It was an awesome scene, and the whole thing was made possible by the players being able to introduce the existence of the hangar out of essentially thin air.

#6 Comment By ScottM On July 24, 2007 @ 8:15 pm

I’ve heard of doing it both ways (full play and scripted), but have only tried it scripted. It worked out but felt strange… but I was with a group that didn’t enjoy OOC knowledge.

#7 Comment By Cirwell On July 24, 2007 @ 9:33 pm

I have used flashback scenes in my Serenity game. Flashback scenes were drawn from the characters off-screen histories with the whole thing held together with by a basic plot (think “Out Of Gas” for those familiar with Firefly).

I had wanted to do something like this for quite sometime, but wasn’t sure how it would work out. I found the easiest (and best) thing to do was to tell the PC where the flashback scene ends and let them direct the action up to that point.

One of my best sessions ever.

#8 Comment By Martin On July 25, 2007 @ 8:02 am

robustyoungsoul, your comment makes me want to run Burning Empires even more than I already do, if that’s possible. Damn, but that sounds hot!

Aluion: I’m glad you de-lurked — it’s always good to see longtime readers hitting the comments for the first time.

It sounds like you have this technique down — any interest in writing a guest post about cutscenes for TT? Drop me an email if that sounds like fun.

Cirwell: Your tip about telling your players where the scene needs to wind up sounds spot-on — that’s an excellent idea!

#9 Comment By Corrosive Rabbit On July 25, 2007 @ 6:01 pm

I’ve done this a fair bit, usually to give the PCs an “alternate” look at the world around them, or to increase the magnitude of their responses.

For example (from a D&D game I ran about three years ago):

The PCs have been hired to deliver a message to a nearby legion fort. It’s a minor task, but they’re going in that direction anyway, and it never hurts to have legion officers look favourably on you …

As the PCs are leaving the city en route to the fort, I stop play and hand out new character sheets. I explain that the PCs are going to play a brief cutscene as legion soldiers and officers at the fort which is the PCs’ destination. The players are intrigued, as they sense something of import coming.

Over the next half an hour of play, the temporary characters are wiped out by … something. The attackers are concealed by a grey swirling fog, and nobody gets a good look at what might be in the mists. Furthermore, there are no bodies left behind — the mists swirl over a PC, there’s a scream, and then nothing, as the mists move on …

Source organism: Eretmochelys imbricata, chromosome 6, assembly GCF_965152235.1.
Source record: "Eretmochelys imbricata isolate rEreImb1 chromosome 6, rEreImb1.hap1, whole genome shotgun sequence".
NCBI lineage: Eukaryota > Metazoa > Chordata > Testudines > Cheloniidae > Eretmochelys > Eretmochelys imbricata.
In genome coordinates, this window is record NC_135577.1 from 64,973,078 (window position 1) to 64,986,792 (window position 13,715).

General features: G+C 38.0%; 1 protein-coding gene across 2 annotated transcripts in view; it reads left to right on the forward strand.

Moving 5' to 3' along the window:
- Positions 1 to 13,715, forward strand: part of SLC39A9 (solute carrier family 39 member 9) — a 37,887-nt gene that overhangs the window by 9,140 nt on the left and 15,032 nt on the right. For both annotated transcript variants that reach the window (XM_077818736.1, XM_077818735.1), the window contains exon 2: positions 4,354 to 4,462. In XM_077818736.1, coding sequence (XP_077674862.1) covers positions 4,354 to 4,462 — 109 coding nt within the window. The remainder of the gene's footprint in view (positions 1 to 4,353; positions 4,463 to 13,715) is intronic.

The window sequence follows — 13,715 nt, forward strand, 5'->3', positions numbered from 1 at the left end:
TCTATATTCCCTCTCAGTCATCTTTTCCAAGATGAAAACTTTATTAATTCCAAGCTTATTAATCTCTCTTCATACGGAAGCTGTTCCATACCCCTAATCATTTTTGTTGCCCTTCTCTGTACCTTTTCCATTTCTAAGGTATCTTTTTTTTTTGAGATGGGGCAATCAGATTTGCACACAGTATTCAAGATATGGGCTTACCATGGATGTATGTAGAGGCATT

Cut back to the PCs. Suddenly the simple messenger mission to the fort is clearly much more dangerous. The players try hard to keep their out-of-character knowledge from affecting their actions, but there’s a lot of “casual” preparation that they’re hoping I don’t call them on. Fine by me, I want them scared.

When they finally reach the fort and find it lifeless, short of a scrawled message of terror (bonus points to the player who thought of doing that), they’re already terrified, even though they haven’t encountered anything. The look on their face, when they opened a door and allowed air to flow back to a nearly extinguished fire (thus causing grey smoke to billow out the door) is one I’ll treasure for as long as I GM.

As many successful writers say, “Don’t tell them, show them.” Cutscenes allow you to immerse the PCs in a situation to a far greater effect than simply showing them the aftermath. It’s also therapeutic for GMs, as it gives you a chance to be to really take the gloves off, without derailing the main campaign.


#10 Comment By outrider On July 25, 2007 @ 8:23 pm

to Corrosive Rabbit;

Nice touch, really brings home that things are not as they seem. Im going to have to do that to my groups.

#11 Pingback By RPG Cutscenes and Cutaways – Treasure Tables On July 28, 2007 @ 6:57 am

[…] This guest post is by Aluion, whose insightful comments on Cutscenes: One Simple Approach suggested that he knew a lot more about this topic. […]

#12 Comment By TMan On August 1, 2007 @ 1:11 pm

I do something like this, but a bit different than described above.

My players killed a pesky evil necromancer cleric a while back. The goddess of that cleric, Shar, decided to retaliate. So, one day between games, I email all the players a little story about some assassins getting a mission to kill the PCs and several NPCs from another cleric. Short, sweet, only 4 paragraphs, written novel style.

Several game sessions later, another email. An NPC who helped them is killed while travelling overland. Again, written like a scene from a novel.

More sessions later, 2 more NPCs are killed. This time, right in a town I know the PCs are about to arrive at. The next session was all about the PCs ‘learning’ about the murders (which of course, the players already knew about!). They face the band of assassins and ‘solve’ the murders.

I also use this method to fill in conversations with NPCs or other info and such that drag on too long at the table when we play. Find a journal owned by the evil sorcerer you just killed? I’ll send the highlights in email where I have time to write and they can read without interrupting my important background info with last week’s Battlestar Galactica trivia. And I have all those messages in email to refer back to (prevents mistakes, etc).